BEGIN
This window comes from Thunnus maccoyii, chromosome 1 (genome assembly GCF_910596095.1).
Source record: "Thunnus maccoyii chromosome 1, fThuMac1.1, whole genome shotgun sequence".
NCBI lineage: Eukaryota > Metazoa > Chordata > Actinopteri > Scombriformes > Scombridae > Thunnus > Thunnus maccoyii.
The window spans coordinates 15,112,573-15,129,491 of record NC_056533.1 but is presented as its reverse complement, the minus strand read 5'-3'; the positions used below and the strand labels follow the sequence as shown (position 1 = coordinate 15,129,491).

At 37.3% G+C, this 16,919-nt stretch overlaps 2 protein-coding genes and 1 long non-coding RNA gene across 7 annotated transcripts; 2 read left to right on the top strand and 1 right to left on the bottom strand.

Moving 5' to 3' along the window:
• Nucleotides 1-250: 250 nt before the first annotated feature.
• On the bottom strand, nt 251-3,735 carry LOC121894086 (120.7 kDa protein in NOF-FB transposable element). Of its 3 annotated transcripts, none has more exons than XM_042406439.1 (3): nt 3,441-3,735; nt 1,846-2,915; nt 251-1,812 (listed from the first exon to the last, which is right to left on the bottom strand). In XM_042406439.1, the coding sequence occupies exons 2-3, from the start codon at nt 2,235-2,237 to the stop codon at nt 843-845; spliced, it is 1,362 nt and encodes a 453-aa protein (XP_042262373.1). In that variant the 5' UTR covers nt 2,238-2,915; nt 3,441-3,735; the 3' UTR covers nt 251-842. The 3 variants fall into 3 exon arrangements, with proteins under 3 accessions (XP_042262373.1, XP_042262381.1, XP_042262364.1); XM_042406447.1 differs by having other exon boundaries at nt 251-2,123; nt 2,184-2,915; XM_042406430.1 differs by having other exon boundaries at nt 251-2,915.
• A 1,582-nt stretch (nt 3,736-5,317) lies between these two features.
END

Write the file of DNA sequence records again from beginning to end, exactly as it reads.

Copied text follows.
This window comes from Thunnus maccoyii, chromosome 1 (genome assembly GCF_910596095.1).
Source record: "Thunnus maccoyii chromosome 1, fThuMac1.1, whole genome shotgun sequence".
NCBI lineage: Eukaryota > Metazoa > Chordata > Actinopteri > Scombriformes > Scombridae > Thunnus > Thunnus maccoyii.
The window spans coordinates 15,112,573-15,129,491 of record NC_056533.1 but is presented as its reverse complement, the minus strand read 5'-3'; the positions used below and the strand labels follow the sequence as shown (position 1 = coordinate 15,129,491).

At 37.3% G+C, this 16,919-nt stretch overlaps 2 protein-coding genes and 1 long non-coding RNA gene across 7 annotated transcripts; 2 read left to right on the top strand and 1 right to left on the bottom strand.

Moving 5' to 3' along the window:
• Nucleotides 1-250: 250 nt before the first annotated feature.
• On the bottom strand, nt 251-3,735 carry LOC121894086 (120.7 kDa protein in NOF-FB transposable element). Of its 3 annotated transcripts, none has more exons than XM_042406439.1 (3): nt 3,441-3,735; nt 1,846-2,915; nt 251-1,812 (listed from the first exon to the last, which is right to left on the bottom strand). In XM_042406439.1, the coding sequence occupies exons 2-3, from the start codon at nt 2,235-2,237 to the stop codon at nt 843-845; spliced, it is 1,362 nt and encodes a 453-aa protein (XP_042262373.1). In that variant the 5' UTR covers nt 2,238-2,915; nt 3,441-3,735; the 3' UTR covers nt 251-842. The 3 variants fall into 3 exon arrangements, with proteins under 3 accessions (XP_042262373.1, XP_042262381.1, XP_042262364.1); XM_042406447.1 differs by having other exon boundaries at nt 251-2,123; nt 2,184-2,915; XM_042406430.1 differs by having other exon boundaries at nt 251-2,915.
• A 1,582-nt stretch (nt 3,736-5,317) lies between these two features.